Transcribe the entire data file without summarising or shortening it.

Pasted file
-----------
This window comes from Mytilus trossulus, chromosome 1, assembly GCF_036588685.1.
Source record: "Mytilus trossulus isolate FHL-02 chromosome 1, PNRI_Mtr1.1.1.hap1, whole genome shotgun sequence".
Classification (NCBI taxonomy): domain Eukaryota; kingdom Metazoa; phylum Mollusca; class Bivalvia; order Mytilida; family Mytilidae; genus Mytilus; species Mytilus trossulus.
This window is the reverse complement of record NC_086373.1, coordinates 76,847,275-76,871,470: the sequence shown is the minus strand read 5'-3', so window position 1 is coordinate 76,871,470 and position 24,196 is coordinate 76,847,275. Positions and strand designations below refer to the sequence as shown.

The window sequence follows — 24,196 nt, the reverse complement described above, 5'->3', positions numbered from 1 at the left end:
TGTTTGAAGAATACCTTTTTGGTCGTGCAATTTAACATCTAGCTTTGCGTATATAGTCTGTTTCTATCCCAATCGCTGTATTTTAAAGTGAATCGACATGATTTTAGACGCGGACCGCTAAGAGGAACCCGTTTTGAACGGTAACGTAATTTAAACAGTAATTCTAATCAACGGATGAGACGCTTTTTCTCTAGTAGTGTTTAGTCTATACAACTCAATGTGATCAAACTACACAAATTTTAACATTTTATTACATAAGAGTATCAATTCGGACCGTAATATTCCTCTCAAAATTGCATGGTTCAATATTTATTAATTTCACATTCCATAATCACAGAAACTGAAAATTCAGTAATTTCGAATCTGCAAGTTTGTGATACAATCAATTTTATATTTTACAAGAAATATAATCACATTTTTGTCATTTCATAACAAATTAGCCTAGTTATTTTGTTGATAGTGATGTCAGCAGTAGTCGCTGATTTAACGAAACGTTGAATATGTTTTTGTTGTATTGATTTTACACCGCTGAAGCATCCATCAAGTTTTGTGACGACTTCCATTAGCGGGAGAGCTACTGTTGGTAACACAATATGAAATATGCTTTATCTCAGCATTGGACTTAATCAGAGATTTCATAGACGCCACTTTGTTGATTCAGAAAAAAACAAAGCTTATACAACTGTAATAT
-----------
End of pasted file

This window comes from Mytilus trossulus, chromosome 1, assembly GCF_036588685.1.
Source record: "Mytilus trossulus isolate FHL-02 chromosome 1, PNRI_Mtr1.1.1.hap1, whole genome shotgun sequence".
Classification (NCBI taxonomy): domain Eukaryota; kingdom Metazoa; phylum Mollusca; class Bivalvia; order Mytilida; family Mytilidae; genus Mytilus; species Mytilus trossulus.
This window is the reverse complement of record NC_086373.1, coordinates 76,847,275-76,871,470: the sequence shown is the minus strand read 5'-3', so window position 1 is coordinate 76,871,470 and position 24,196 is coordinate 76,847,275. Positions and strand designations below refer to the sequence as shown.

The window sequence follows — 24,196 nt, the reverse complement described above, 5'->3', positions numbered from 1 at the left end:
TGTTTGAAGAATACCTTTTTGGTCGTGCAATTTAACATCTAGCTTTGCGTATATAGTCTGTTTCTATCCCAATCGCTGTATTTTAAAGTGAATCGACATGATTTTAGACGCGGACCGCTAAGAGGAACCCGTTTTGAACGGTAACGTAATTTAAACAGTAATTCTAATCAACGGATGAGACGCTTTTTCTCTAGTAGTGTTTAGTCTATACAACTCAATGTGATCAAACTACACAAATTTTAACATTTTATTACATAAGAGTATCAATTCGGACCGTAATATTCCTCTCAAAATTGCATGGTTCAATATTTATTAATTTCACATTCCATAATCACAGAAACTGAAAATTCAGTAATTTCGAATCTGCAAGTTTGTGATACAATCAATTTTATATTTTACAAGAAATATAATCACATTTTTGTCATTTCATAACAAATTAGCCTAGTTATTTTGTTGATAGTGATGTCAGCAGTAGTCGCTGATTTAACGAAACGTTGAATATGTTTTTGTTGTATTGATTTTACACCGCTGAAGCATCCATCAAGTTTTGTGACGACTTCCATTAGCGGGAGAGCTACTGTTGGTAACACAATATGAAATATGCTTTATCTCAGCATTGGACTTAATCAGAGATTTCATAGACGCCACTTTGTTGATTCAGAAAAAAACAAAGCTTATACAACTGTAATAT